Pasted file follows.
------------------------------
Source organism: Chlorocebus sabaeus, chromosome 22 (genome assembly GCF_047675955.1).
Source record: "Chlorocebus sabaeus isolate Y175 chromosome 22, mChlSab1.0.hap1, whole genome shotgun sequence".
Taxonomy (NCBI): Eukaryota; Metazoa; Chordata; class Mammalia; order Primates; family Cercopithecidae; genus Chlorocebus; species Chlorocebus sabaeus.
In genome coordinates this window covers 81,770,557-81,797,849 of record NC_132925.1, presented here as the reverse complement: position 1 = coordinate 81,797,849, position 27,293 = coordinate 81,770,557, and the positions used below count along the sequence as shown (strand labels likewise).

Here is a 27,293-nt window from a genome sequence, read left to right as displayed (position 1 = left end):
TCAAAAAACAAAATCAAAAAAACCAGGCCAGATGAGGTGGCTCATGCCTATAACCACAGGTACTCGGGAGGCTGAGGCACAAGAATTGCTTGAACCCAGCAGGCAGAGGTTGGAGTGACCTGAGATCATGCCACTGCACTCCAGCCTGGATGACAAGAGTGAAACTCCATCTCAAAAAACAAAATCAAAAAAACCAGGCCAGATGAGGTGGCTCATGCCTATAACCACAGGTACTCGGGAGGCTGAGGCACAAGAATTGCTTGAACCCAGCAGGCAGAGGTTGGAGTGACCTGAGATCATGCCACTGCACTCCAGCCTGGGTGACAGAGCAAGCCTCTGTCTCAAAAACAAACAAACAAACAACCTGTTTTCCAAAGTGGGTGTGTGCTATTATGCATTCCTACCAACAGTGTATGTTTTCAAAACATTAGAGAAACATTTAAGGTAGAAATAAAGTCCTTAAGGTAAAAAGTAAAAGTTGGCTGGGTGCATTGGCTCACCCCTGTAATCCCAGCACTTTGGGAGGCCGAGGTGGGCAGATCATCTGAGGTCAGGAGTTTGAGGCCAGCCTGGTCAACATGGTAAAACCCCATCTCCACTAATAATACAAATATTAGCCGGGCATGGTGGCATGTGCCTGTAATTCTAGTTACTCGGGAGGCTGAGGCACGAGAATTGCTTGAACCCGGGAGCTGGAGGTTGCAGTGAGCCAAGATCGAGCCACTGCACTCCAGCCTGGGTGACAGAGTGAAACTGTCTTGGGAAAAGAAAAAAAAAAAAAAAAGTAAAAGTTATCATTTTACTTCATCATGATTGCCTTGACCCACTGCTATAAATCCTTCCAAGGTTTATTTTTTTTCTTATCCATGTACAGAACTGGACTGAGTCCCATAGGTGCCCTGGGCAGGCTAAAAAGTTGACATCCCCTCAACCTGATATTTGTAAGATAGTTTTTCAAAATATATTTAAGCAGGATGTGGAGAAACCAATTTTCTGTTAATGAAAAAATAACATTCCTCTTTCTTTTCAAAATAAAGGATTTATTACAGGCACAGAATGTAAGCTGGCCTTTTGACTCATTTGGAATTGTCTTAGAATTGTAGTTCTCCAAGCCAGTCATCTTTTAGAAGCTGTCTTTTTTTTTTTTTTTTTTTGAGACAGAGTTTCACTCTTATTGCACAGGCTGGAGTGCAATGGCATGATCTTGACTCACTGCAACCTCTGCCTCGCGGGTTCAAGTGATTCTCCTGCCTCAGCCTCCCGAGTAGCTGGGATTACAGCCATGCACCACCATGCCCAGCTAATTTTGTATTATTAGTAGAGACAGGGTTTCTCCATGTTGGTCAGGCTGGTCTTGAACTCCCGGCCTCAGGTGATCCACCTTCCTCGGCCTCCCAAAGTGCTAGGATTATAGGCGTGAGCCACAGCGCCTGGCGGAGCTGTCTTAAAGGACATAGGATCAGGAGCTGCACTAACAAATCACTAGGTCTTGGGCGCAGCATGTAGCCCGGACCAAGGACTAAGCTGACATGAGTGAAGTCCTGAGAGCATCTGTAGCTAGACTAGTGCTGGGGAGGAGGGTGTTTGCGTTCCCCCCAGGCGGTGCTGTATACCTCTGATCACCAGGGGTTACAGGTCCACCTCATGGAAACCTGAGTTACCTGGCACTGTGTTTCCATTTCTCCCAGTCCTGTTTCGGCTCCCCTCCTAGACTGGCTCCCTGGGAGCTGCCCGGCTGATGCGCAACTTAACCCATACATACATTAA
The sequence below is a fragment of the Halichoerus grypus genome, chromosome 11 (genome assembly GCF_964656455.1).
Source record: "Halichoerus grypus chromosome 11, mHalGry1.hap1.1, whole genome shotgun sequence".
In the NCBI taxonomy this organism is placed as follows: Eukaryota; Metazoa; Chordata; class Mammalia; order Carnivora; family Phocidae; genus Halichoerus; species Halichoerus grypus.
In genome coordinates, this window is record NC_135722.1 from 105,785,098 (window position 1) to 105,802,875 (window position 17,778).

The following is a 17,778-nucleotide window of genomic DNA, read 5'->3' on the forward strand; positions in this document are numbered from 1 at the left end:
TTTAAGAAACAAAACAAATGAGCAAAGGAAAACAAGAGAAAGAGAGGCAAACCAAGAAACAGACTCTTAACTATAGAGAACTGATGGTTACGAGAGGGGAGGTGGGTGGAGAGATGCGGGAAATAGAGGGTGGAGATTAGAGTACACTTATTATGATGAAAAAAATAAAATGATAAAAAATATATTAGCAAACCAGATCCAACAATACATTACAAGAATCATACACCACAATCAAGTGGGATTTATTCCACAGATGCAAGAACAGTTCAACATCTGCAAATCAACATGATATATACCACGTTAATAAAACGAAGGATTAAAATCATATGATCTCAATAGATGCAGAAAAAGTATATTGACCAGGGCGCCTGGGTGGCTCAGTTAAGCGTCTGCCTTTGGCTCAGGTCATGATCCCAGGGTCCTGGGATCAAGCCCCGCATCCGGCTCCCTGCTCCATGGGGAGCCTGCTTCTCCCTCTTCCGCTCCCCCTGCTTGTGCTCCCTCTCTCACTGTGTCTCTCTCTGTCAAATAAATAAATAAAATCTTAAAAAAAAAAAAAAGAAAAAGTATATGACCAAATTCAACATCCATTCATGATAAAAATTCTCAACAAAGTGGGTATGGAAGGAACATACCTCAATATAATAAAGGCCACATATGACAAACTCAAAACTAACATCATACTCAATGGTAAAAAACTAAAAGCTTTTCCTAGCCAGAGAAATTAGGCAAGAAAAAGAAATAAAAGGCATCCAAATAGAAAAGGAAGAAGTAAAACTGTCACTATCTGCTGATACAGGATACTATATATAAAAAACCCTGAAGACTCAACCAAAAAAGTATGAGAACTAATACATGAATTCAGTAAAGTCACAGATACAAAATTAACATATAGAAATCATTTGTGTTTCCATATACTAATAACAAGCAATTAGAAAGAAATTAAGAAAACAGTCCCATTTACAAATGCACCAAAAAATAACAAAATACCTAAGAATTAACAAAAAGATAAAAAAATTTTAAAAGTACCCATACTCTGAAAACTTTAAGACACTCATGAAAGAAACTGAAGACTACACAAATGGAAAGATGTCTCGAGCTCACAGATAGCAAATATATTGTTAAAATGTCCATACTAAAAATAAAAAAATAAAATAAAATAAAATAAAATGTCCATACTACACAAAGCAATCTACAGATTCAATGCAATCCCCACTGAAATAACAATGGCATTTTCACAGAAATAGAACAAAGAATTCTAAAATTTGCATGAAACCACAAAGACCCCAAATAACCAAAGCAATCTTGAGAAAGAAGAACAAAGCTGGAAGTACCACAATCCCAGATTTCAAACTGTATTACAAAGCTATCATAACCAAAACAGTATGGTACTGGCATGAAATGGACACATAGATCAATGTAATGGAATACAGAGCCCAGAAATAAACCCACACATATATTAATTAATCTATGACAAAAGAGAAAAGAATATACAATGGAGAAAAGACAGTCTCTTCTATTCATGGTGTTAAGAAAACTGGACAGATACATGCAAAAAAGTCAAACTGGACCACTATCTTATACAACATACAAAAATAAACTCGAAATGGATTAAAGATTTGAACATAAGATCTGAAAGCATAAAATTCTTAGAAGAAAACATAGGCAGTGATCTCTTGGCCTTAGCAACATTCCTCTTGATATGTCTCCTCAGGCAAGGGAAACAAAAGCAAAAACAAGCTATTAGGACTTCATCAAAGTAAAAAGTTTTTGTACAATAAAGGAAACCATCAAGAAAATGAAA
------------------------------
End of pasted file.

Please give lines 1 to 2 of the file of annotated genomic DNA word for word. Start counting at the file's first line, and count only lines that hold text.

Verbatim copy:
Source organism: Chlorocebus sabaeus, chromosome 22 (genome assembly GCF_047675955.1).
Source record: "Chlorocebus sabaeus isolate Y175 chromosome 22, mChlSab1.0.hap1, whole genome shotgun sequence".